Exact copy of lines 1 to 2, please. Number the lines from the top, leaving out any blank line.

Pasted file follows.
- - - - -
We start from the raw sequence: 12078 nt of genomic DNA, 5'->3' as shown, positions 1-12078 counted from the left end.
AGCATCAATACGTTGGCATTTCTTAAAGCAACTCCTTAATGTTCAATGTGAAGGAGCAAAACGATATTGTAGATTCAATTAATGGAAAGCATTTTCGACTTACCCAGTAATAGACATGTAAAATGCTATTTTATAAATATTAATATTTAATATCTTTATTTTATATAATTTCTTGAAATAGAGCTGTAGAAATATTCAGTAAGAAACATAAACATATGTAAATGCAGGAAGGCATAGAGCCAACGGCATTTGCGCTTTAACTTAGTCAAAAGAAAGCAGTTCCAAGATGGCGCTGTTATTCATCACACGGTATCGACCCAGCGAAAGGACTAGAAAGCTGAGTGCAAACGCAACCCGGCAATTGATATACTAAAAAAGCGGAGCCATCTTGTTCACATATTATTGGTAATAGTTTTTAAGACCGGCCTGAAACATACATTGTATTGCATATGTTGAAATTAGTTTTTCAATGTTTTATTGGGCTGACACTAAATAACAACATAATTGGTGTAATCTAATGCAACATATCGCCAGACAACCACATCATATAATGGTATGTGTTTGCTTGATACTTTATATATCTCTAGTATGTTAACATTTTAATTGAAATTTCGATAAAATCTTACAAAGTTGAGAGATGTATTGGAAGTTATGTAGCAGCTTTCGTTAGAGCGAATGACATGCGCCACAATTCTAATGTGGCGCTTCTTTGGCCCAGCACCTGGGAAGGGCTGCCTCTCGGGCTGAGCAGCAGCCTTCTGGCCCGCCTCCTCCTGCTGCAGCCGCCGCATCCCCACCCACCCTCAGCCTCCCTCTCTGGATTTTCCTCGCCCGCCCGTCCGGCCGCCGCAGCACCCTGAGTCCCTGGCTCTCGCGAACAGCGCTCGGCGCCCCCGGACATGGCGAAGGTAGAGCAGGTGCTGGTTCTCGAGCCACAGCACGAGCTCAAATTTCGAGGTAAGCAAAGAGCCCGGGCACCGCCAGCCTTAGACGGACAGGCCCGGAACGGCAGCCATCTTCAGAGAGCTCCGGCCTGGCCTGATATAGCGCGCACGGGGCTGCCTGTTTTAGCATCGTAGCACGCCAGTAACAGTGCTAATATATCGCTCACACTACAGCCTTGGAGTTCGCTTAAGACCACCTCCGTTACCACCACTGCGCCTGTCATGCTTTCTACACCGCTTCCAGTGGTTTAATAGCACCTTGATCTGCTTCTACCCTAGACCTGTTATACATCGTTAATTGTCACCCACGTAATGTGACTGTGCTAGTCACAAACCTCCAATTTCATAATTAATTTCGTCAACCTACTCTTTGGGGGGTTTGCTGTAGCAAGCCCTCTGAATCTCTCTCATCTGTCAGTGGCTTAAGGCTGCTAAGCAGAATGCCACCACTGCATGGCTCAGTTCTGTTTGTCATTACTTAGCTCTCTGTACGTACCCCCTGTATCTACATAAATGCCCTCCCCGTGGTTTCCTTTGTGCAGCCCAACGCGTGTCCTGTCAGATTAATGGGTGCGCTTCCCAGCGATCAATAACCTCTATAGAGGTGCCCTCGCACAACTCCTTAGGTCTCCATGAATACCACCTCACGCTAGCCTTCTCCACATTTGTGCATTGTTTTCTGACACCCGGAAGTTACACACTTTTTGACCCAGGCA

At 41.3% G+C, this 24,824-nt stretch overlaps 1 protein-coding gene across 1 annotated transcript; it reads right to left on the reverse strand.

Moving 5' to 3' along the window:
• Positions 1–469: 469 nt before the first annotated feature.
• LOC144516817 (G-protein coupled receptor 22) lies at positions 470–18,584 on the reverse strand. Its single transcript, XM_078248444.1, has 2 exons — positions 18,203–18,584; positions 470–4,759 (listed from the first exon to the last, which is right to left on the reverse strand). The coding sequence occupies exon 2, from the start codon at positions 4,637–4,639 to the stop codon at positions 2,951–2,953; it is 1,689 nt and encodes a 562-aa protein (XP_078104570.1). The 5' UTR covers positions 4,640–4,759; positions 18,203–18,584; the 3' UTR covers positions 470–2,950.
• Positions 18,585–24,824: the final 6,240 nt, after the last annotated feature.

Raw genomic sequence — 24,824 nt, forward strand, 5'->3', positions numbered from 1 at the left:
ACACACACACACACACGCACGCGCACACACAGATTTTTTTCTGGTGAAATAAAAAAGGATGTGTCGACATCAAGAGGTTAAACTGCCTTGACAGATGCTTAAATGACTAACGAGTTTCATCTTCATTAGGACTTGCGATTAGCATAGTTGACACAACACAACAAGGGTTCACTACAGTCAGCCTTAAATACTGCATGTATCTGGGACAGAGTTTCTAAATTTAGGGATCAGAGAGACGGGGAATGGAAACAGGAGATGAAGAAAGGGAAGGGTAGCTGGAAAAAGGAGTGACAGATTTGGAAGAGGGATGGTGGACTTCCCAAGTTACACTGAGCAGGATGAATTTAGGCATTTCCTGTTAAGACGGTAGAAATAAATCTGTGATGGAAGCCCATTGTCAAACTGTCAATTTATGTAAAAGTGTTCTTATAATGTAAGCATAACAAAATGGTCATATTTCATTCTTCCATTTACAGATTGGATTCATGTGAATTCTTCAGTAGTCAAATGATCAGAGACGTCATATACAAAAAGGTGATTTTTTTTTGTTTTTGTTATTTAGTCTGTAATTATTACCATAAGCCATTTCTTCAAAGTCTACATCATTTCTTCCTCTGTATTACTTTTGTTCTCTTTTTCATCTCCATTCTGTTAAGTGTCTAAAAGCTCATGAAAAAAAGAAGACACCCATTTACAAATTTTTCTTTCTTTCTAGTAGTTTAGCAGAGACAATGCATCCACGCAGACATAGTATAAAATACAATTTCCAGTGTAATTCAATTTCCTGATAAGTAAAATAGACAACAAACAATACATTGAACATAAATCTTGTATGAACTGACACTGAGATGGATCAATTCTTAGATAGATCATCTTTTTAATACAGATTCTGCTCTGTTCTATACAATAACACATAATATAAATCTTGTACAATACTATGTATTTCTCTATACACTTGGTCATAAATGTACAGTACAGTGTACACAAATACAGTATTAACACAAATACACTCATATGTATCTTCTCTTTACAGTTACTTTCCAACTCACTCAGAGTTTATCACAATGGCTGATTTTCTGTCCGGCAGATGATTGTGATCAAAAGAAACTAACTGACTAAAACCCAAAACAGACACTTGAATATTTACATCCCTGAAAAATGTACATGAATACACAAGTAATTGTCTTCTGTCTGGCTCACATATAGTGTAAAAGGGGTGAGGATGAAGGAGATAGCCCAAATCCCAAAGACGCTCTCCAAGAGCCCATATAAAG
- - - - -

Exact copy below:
We start from the raw sequence: 12078 nt of genomic DNA, 5'->3' as shown, positions 1-12078 counted from the left end.
AGCATCAATACGTTGGCATTTCTTAAAGCAACTCCTTAATGTTCAATGTGAAGGAGCAAAACGATATTGTAGATTCAATTAATGGAAAGCATTTTCGACTTACCCAGTAATAGACATGTAAAATGCTATTTTATAAATATTAATATTTAATATCTTTATTTTATATAATTTCTTGAAATAGAGCTGTAGAAATATTCAGTAAGAAACATAAACATATGTAAATGCAGGAAGGCATAGAGCCAACGGCATTTGCGCTTTAACTTAGTCAAAAGAAAGCAGTTCCAAGATGGCGCTGTTATTCATCACACGGTATCGACCCAGCGAAAGGACTAGAAAGCTGAGTGCAAACGCAACCCGGCAATTGATATACTAAAAAAGCGGAGCCATCTTGTTCACATATTATTGGTAATAGTTTTTAAGACCGGCCTGAAACATACATTGTATTGCATATGTTGAAATTAGTTTTTCAATGTTTTATTGGGCTGACACTAAATAACAACATAATTGGTGTAATCTAATGCAACATATCGCCAGACAACCACATCATATAATGGTATGTGTTTGCTTGATACTTTATATATCTCTAGTATGTTAACATTTTAATTGAAATTTCGATAAAATCTTACAAAGTTGAGAGATGTATTGGAAGTTATGTAGCAGCTTTCGTTAGAGCGAATGACATGCGCCACAATTCTAATGTGGCGCTTCTTTGGCCCAGCACCTGGGAAGGGCTGCCTCTCGGGCTGAGCAGCAGCCTTCTGGCCCGCCTCCTCCTGCTGCAGCCGCCGCATCCCCACCCACCCTCAGCCTCCCTCTCTGGATTTTCCTCGCCCGCCCGTCCGGCCGCCGCAGCACCCTGAGTCCCTGGCTCTCGCGAACAGCGCTCGGCGCCCCCGGACATGGCGAAGGTAGAGCAGGTGCTGGTTCTCGAGCCACAGCACGAGCTCAAATTTCGAGGTAAGCAAAGAGCCCGGGCACCGCCAGCCTTAGACGGACAGGCCCGGAACGGCAGCCATCTTCAGAGAGCTCCGGCCTGGCCTGATATAGCGCGCACGGGGCTGCCTGTTTTAGCATCGTAGCACGCCAGTAACAGTGCTAATATATCGCTCACACTACAGCCTTGGAGTTCGCTTAAGACCACCTCCGTTACCACCACTGCGCCTGTCATGCTTTCTACACCGCTTCCAGTGGTTTAATAGCACCTTGATCTGCTTCTACCCTAGACCTGTTATACATCGTTAATTGTCACCCACGTAATGTGACTGTGCTAGTCACAAACCTCCAATTTCATAATTAATTTCGTCAACCTACTCTTTGGGGGGTTTGCTGTAGCAAGCCCTCTGAATCTCTCTCATCTGTCAGTGGCTTAAGGCTGCTAAGCAGAATGCCACCACTGCATGGCTCAGTTCTGTTTGTCATTACTTAGCTCTCTGTACGTACCCCCTGTATCTACATAAATGCCCTCCCCGTGGTTTCCTTTGTGCAGCCCAACGCGTGTCCTGTCAGATTAATGGGTGCGCTTCCCAGCGATCAATAACCTCTATAGAGGTGCCCTCGCACAACTCCTTAGGTCTCCATGAATACCACCTCACGCTAGCCTTCTCCACATTTGTGCATTGTTTTCTGACACCCGGAAGTTACACACTTTTTGACCCAGGCA